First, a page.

“Britain does not only sell arms to these countries but also shields them from criticism in international organisations. We all remember how Britain used its position in the UN and supported Saudi Arabia’s application to have a seat at the UN Human Rights Council,” she added.

Any concern for human rights appears to have taken a backseat to commercial interests instead.

Over the last five years, the UK has sold over £75 million ($103 million) worth of spyware, wiretaps, and telecom interception equipment to spy on dissidents, to over 17 countries including Saudi Arabia, the UAE and Bahrain.

Not to mention Whitehall also authorised £1.88 billion ($2.6 billion) worth of arms sales in 2020 to the Saudi-led coalition in war-torn Yemen.

Underlying it all, there is a historical element to Britain’s approach to the region. London has long sought to maintain close ties with Gulf monarchies it once controlled through the trucial states under the British Empire so as to preserve its geopolitical influence – even if it means overlooking their problematic human rights record.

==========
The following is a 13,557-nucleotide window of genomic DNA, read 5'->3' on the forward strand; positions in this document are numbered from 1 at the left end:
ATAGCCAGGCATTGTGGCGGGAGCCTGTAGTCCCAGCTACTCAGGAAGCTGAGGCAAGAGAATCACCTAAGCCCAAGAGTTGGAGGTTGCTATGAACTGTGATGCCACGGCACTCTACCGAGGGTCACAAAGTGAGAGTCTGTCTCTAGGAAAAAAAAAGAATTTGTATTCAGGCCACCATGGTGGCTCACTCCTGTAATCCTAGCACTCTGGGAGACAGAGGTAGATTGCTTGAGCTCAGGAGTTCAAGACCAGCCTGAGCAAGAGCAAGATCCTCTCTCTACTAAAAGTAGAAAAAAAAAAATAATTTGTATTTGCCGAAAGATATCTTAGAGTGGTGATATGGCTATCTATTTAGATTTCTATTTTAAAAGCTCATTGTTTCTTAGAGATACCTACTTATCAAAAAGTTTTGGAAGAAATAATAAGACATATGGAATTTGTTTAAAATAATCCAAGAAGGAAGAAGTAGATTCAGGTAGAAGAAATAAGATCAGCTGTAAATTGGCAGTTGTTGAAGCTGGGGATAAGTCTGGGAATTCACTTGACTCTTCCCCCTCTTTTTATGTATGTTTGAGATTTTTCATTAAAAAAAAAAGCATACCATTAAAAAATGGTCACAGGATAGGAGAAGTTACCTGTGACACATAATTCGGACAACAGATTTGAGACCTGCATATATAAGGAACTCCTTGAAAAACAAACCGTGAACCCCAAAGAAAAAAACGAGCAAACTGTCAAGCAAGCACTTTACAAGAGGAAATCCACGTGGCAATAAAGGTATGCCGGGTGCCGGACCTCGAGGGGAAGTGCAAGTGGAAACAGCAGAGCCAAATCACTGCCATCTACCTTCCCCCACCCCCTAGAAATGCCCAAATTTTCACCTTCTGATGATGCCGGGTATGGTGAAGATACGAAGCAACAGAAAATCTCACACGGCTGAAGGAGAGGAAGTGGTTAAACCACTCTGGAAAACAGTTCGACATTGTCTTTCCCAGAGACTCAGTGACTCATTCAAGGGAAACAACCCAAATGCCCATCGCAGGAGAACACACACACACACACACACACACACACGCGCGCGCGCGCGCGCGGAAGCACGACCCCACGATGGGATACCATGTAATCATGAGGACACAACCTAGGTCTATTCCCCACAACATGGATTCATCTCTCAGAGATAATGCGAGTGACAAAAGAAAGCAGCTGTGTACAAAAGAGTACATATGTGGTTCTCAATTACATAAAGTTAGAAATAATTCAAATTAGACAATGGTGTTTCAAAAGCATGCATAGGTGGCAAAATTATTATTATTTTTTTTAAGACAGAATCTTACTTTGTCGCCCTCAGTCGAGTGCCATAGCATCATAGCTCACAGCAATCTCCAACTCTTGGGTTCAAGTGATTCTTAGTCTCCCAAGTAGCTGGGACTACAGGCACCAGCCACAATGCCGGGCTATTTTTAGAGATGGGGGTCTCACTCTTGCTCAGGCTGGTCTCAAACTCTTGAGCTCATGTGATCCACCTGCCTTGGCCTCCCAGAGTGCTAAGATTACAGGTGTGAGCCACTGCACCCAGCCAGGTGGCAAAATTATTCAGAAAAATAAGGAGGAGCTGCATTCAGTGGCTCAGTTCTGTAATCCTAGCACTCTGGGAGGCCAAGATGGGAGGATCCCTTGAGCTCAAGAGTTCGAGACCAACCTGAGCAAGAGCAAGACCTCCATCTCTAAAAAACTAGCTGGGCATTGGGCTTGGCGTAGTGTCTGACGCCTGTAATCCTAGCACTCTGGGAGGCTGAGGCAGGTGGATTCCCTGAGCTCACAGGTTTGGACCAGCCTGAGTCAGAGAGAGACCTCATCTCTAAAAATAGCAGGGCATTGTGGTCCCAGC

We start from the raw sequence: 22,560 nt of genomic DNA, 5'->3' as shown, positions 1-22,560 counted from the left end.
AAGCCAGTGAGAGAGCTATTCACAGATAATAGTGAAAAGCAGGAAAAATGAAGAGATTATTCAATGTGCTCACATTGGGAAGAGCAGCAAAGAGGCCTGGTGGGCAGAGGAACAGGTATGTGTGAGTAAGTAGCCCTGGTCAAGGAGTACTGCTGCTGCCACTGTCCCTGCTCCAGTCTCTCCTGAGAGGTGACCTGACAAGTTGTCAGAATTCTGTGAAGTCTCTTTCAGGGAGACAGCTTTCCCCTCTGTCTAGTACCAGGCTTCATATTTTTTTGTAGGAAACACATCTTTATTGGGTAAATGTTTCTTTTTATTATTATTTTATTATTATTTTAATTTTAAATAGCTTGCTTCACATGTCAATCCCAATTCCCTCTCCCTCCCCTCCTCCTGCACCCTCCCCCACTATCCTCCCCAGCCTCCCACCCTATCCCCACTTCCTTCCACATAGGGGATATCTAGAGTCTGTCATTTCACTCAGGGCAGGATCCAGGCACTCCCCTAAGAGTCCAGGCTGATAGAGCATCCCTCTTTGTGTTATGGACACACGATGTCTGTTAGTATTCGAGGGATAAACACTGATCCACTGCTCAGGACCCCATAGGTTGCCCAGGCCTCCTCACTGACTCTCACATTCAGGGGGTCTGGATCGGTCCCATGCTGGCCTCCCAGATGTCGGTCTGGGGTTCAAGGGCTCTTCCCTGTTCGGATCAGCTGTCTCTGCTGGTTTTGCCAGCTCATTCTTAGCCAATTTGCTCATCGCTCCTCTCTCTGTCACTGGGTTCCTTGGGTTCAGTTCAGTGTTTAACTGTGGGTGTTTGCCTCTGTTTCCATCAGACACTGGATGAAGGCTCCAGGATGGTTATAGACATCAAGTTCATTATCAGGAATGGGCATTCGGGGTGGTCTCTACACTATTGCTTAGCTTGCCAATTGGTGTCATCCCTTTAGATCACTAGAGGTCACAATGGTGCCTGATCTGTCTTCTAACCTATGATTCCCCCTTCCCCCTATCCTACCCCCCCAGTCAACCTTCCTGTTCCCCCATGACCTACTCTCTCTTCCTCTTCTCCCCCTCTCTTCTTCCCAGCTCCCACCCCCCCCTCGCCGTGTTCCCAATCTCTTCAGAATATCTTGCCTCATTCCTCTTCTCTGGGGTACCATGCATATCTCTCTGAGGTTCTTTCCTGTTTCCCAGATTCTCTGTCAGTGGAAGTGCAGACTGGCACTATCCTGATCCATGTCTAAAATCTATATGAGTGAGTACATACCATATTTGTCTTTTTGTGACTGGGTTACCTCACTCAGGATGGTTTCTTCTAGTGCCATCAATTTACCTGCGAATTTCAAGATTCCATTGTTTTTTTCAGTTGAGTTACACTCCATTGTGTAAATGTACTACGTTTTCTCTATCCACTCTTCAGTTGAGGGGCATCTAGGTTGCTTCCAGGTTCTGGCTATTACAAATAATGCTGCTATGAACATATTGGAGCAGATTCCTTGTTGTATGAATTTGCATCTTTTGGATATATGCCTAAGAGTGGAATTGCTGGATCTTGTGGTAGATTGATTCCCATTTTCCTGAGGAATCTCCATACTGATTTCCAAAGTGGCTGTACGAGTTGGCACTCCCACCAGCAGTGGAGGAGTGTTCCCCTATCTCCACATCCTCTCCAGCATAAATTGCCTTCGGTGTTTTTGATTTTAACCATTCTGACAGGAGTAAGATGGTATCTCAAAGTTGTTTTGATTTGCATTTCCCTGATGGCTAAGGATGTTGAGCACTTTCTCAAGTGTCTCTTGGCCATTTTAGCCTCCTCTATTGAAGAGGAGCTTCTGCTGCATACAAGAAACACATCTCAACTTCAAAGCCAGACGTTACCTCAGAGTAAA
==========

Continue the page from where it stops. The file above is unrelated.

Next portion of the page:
Here is a summary of some of the major Gulf investments in the UK:

Saudi Arabia: £60 billion

Most of the Kingdom’s investments have been funnelled through its Public Investment Fund, which is chaired by Crown Prince Mohammed bin Salman, the Kingdom’s de facto ruler.

Last year, it bought a £598 million ($824 million) stake in oil giant British Petroleum (BP), as well as British Telecom (BT) as part of its “bargain hunting spree”. Saudi investors also have holdings in Anglo-Dutch oil giant Shell.

Saudi businessman Mohamed Abuljadayel, who has ties to a state bank in the Kingdom, owns a third of media outlets The Independent and Evening Standard.

There are also joint ventures with HSBC and Jaguar Land Rover, while Kingdom Holding Company holds a majority stake in the Savoy Hotel in central London. Apps like Twitter, Uber and Snapchat are partially Saudi-funded too.

Millions in donations are targeted at leading universities like Oxford, Cambridge, and the London School of Economics (LSE).

Qatar: £40 billion

The Qataris have dished out a fair amount in the UK property market. Among the most notable investments include Harrods, the Shard building in central London, Canary Wharf and a stake in the London Stock Exchange.